Paralysis—An Unusual Tick-Borne Problem

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Paralysis - Tick-Borne Problem

Paralysis—An Unusual Tick-Borne Problem

Written By: Jodi Ralston


Ticks are trouble. The problems they cause range from an itchy, red rash upon removal to diseases to paralysis in extreme cases. According to a recent story in The Washington Post, a five-year-old Mississippi girl worried her mother when she had difficulty standing and speaking. She was rushed to the hospital, where the culprit was determined to be none other than a tick.


According to American Lyme Disease Foundation, five species of North American ticks can cause paralysis: the deer tick, dog tick, Rocky Mountain tick, wood tick, and Lone Star tick. In particular, female ticks are the offender, for when they are full of blood and eggs, they can produce a neurotoxin in their saliva, with the highest dose occurring generally between the fifth and seventh day of attachment. Difficulty walking and talking aren’t the first symptoms victims notice—fatigue, muscular pain, and numbness in the legs are. Symptoms usually lessen rapidly once the entire tick is removed. The victims of the toxin are mostly animals, including livestock such cows and sheep or domestic pets. However, young children can be affected like the child from Mississippi, although that is rare.


So what can you do minimize your risk of tick trouble? Well, it is said proper preparation prevents poor performance, but in the world of ticks, proper prevention prevents predatory performance. Start by knowing a little about the habits of the tick. They live off of blood, so they are always on the hunt for a host. Ticks find their prey through their odor, breath, heat, moisture, or vibrations. So basically, if you are alive, they can find you. Some species are strong hunters and stalk areas where their prey hangs out. Also, ticks are patient. Many species cling to leaves and tall foliage, stretching out a pair of legs to latch on to you as you walk by. Avoiding tall grass or moving your lawn chairs occasionally may trip them up.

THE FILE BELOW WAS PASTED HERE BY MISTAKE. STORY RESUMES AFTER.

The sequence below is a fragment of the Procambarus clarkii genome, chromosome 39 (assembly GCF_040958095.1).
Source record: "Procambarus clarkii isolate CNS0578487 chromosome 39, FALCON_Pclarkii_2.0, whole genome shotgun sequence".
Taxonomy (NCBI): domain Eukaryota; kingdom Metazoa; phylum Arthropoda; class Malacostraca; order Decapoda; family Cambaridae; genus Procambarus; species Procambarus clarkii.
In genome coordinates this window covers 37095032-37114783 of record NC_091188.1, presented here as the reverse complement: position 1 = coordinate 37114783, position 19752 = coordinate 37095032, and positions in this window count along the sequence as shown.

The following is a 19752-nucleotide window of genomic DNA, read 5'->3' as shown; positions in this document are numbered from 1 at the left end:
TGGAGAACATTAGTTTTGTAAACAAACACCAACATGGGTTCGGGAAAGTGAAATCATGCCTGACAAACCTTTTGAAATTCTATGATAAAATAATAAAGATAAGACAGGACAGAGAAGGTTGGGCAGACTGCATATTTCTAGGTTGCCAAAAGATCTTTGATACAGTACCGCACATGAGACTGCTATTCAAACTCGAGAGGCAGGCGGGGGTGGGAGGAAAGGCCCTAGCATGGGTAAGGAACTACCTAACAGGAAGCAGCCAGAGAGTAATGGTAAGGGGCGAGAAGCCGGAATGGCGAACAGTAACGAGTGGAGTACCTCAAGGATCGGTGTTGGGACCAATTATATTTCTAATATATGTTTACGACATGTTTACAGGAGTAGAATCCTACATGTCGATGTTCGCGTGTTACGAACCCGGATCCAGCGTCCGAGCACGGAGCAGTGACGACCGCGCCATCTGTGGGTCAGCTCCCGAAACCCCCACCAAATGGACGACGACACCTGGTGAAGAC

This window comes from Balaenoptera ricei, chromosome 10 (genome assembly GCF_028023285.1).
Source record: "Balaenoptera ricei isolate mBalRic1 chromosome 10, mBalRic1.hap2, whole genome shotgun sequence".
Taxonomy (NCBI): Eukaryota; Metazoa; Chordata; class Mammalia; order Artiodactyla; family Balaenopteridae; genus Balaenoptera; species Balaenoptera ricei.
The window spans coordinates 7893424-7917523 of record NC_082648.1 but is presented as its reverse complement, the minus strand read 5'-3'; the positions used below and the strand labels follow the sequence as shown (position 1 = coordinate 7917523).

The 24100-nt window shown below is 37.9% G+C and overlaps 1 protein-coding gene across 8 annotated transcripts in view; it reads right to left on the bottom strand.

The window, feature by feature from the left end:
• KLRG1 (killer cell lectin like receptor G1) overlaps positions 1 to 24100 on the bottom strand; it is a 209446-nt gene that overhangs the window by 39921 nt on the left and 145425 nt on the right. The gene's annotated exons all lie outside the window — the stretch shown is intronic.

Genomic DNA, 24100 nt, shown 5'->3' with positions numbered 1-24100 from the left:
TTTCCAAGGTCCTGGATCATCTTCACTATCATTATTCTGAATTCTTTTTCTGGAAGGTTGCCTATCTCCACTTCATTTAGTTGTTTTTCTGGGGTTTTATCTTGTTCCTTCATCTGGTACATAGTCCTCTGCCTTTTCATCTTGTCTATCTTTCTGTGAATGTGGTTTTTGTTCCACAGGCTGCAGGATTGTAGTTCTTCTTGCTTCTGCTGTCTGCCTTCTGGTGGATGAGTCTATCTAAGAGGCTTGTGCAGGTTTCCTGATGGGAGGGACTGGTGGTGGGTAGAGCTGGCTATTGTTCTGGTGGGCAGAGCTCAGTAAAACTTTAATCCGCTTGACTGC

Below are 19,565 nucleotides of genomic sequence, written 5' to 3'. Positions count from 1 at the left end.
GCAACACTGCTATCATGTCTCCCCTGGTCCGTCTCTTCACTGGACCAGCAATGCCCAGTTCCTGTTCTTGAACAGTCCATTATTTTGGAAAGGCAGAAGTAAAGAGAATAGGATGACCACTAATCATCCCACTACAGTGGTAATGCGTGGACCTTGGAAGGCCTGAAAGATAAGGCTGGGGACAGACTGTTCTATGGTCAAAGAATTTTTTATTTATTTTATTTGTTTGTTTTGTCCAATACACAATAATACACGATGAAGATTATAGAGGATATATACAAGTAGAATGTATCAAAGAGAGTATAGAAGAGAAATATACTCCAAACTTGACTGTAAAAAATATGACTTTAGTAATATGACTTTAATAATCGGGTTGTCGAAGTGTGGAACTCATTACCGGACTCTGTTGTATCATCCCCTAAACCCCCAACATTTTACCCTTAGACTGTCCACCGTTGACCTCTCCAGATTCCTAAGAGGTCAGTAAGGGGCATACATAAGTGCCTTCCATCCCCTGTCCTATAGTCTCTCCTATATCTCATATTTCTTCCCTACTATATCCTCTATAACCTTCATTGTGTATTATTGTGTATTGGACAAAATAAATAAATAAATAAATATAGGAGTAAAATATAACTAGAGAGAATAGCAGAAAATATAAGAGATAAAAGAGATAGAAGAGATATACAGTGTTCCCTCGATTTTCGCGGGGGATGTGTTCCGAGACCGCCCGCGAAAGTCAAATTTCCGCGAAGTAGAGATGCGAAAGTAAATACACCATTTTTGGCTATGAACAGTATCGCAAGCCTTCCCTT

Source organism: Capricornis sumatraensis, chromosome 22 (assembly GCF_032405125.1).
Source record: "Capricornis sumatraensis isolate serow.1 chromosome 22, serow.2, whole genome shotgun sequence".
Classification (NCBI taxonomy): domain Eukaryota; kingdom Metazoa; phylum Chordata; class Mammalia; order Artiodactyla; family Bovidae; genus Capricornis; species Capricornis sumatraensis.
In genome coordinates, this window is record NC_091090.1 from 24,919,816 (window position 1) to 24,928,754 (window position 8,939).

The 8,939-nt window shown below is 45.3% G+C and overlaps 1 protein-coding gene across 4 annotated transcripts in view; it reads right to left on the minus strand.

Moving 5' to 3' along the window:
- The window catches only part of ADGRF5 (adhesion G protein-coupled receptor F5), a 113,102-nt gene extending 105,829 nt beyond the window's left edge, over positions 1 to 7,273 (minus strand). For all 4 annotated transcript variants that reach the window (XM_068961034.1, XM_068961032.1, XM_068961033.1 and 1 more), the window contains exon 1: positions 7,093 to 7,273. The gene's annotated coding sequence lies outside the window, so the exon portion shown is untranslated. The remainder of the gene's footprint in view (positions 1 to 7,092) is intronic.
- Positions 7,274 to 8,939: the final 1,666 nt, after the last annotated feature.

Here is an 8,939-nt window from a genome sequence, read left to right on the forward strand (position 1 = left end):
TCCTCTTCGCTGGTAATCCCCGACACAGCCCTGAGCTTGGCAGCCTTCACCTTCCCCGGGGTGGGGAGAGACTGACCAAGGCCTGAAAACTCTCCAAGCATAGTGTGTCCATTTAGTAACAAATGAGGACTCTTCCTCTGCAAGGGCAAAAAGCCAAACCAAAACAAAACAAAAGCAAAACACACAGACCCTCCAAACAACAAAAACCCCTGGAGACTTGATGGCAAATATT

Ticks will not necessarily bite into the first bit of flesh they find, so you may be able to feel them crawling and remove them before they become embedded. But it never hurts to check your skin and clothing after you come in from the outside. Don't forget to do the same for your pets and their bedding.


Finally, “bug sprays” applied to humans and animals may help repel ticks, but a hungry tick won't care. Sometimes the best tick prevention is population management—that is, having a professional service like Bugs and Blades treat your property. Our service reduces ticks and other outdoor pests by 85 to 95%, and we can apply every 2 to 5 weeks depending on the product used. Products are non-toxic and children friendly. Just remember, if you live within Fairfield or the three Ws—Weston, Westport, and Wilton—we can help you with your tick problem.


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